Hinds Hall, Syracuse University campus, 1:06 am ET November 11. Team Winston wants to knock this challenge out of the park. MLB.com is expecting these boys to produce a four-minute presentation to a team of VCs (portrayed by MLB.com execs) in about ten hours' time. They'd started from zero an hour earlier, and they hit upon an idea they feel is nuclear. And they're acting like it.
"We want to make a game out of the game," says Ross. Baseball happens maybe a few days per week, but if they could create a kind of "inside sport" whose commodity is a kind of baseball-savvy token (maybe redeemable for swag, maybe not - that idea's still up in the air at this point), they could change MLB.com from "entertaining" to addictive.
Their idea is, people watching a baseball game (live in the real world or fantasy) could make bets using this virtual currency, on the outcome of certain plays. Will it be a single, a double, a homer? Those who earn points on this system can use it to gain privileges. But those who lose points lose those privileges, so there's an element of jeopardy involved.
Neil is tossing out ideas. Maybe you could buy real prizes with these tokens! No, let's not do that, say Ross and Max. It's one of a long string of strikeouts for Neil, who'd like to get some input. He's been tired since the beginning of this process, and the frustration is starting to show.
Prof. Jeffrey Rubin has entered the conference room to discuss their ideas so far, and give some positive guidance. Ross is now off the charts, perhaps the cause of earthquakes. "It'll be addictive, super-duper exciting," he shouts, suddenly painfully aware of his having invoked the adjective "super-duper." Resuming his former train of thought, he shouts, "It'll be like Farmville, where people can't get out of it! It'll be like a drug!"
That word hung in the air, and Prof. Rubin considered how he should respond. Having survived "super-duper," he gave away a little of his poker face; so when "drug" hung in the air like an anvil in a Chuck Jones cartoon, you knew what he was really thinking this time. But he didn't say it.
Neil made one of the more poignant comments of the morning, though, when he said it would certainly be nice if anyone in the group really knew HTML. They know Photoshop, and that's maybe good. Maybe.
Prof. Anthony J. Rotolo is a popular social media professor at Syracuse's iSchool (which is a term used to describe its approach to student access to resources and expertise). The accessibility of the man is encapsulated by one of his more popular courses, which is centered around the Star Trek franchise, and which aims to resolve one of the more pressing issues of our time, Kirk vs. Picard.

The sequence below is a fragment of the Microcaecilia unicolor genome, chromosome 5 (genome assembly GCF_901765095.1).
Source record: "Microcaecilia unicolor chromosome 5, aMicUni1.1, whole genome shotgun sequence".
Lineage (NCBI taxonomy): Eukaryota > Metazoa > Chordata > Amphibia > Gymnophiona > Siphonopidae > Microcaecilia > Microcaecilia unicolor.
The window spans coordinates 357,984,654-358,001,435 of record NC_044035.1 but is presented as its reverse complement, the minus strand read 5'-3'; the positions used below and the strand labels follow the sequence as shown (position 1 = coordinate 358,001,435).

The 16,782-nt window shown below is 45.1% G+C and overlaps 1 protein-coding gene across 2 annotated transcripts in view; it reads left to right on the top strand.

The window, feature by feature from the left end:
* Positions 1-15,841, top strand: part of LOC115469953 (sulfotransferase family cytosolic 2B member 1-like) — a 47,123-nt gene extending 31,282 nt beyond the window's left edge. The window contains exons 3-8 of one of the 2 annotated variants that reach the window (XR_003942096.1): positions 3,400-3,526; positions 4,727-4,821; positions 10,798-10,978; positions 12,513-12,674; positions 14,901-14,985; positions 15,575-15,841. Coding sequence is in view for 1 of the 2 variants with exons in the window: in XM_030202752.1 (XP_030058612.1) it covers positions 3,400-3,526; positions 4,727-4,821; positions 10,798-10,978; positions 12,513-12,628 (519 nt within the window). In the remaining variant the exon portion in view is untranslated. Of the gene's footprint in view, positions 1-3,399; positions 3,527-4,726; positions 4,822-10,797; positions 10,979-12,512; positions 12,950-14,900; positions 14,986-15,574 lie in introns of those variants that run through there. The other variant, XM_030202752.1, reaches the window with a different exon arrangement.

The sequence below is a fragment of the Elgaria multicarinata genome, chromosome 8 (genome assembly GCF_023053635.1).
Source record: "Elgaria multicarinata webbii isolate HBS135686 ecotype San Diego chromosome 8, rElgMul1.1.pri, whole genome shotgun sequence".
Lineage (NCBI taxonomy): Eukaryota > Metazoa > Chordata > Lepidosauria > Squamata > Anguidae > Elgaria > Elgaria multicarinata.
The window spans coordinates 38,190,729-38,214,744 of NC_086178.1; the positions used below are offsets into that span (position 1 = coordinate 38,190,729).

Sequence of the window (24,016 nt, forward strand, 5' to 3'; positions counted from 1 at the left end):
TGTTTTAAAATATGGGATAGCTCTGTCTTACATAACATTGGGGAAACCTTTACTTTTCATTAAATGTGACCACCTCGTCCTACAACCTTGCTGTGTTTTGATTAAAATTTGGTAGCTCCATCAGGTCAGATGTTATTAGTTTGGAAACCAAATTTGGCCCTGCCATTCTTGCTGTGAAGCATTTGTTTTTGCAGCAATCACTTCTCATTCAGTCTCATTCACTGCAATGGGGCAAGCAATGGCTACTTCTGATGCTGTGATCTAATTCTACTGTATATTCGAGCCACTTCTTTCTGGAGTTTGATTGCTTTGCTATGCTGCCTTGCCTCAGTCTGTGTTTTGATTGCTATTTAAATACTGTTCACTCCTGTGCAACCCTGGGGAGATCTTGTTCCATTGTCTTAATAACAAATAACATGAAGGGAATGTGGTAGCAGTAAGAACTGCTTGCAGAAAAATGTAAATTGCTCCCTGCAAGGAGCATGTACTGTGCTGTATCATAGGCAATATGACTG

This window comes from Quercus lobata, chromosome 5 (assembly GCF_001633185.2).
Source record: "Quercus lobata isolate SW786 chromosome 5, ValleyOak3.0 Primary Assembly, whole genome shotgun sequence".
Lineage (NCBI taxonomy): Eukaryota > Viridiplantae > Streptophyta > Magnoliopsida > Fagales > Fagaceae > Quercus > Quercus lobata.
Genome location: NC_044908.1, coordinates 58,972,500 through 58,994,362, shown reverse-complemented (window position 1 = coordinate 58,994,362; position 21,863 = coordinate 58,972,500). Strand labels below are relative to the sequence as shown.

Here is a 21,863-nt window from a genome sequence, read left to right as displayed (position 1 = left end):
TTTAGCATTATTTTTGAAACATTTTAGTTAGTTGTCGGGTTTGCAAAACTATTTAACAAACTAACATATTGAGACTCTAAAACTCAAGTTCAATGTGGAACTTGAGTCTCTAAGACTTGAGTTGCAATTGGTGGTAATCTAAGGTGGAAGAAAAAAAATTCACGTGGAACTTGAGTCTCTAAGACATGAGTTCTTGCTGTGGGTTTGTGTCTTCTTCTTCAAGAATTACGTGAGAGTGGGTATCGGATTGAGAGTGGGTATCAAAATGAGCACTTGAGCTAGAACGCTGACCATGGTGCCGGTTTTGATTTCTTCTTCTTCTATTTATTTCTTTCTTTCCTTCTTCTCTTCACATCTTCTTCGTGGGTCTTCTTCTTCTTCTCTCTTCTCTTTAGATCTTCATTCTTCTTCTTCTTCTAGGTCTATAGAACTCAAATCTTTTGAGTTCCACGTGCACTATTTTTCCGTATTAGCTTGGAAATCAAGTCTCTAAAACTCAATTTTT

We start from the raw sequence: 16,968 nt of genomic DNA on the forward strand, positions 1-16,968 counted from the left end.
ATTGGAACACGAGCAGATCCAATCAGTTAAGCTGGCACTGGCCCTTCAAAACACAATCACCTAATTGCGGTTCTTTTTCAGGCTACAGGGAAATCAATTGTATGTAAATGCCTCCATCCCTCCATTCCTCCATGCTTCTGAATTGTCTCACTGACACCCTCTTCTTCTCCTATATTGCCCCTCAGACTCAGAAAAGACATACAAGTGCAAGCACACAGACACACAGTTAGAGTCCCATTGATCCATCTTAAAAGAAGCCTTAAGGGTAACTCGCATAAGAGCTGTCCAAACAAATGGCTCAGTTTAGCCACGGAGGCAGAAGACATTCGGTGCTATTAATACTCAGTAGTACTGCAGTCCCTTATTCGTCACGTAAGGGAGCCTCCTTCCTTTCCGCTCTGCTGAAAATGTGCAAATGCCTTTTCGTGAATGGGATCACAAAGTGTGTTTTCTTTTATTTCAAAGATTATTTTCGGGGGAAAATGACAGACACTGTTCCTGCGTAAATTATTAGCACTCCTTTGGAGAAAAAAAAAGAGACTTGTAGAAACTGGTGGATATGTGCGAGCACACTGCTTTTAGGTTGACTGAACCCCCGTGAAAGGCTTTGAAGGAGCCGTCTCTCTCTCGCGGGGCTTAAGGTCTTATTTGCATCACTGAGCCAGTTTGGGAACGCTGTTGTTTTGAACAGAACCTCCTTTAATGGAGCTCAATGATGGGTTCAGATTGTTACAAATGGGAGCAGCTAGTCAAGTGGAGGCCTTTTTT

"Lean Like a Rotolo" is the name of one of the MLB.com Challenge groups, and if you think this might actually be an oxymoron, it's not. By midnight, no clear leader had emerged in this group - everybody was working together, and if they were to lean on each other more, you could throw a blanket over them and make a tent. Their idea is to launch a baseball site for kids, with games based around baseball, and perhaps kids' portals as counterpart to the more adult-oriented video portals MLB.com already has.
One of the group was trying to remember the word "Webkinz," or else he was trying to pretend for my sake he didn't know the word. It's the model he wanted for a Web site where kids buy things, log them in, and get rewards. From there, the group's thinking about a way to maintain kids' social profiles. Ever the reminder of the dangers of the real world, Prof. Rubin reminded the Rotolo group about the existence of the COPPA Act, and how it restricts Web sites from collecting certain information about kids. Had the team thought about how this might impact their platform? For a moment, they thought they could mask any signs of them not having thought about it all that much.
Meanwhile, "Rubin's Army" is made up of four of the professor's own Information Management and Technologies students. They've been batting around concepts by name, if not exactly structure, for the last few hours. After admitting they had been fishing with several different concepts, they settled on some kind of platform where you play a game around the game you're watching on TV - maybe a trivia game, guess the statistic, something like that. Nothing on a whiteboard, nothing on a screen to show just yet. So far it's "Rubin's Army" in name only.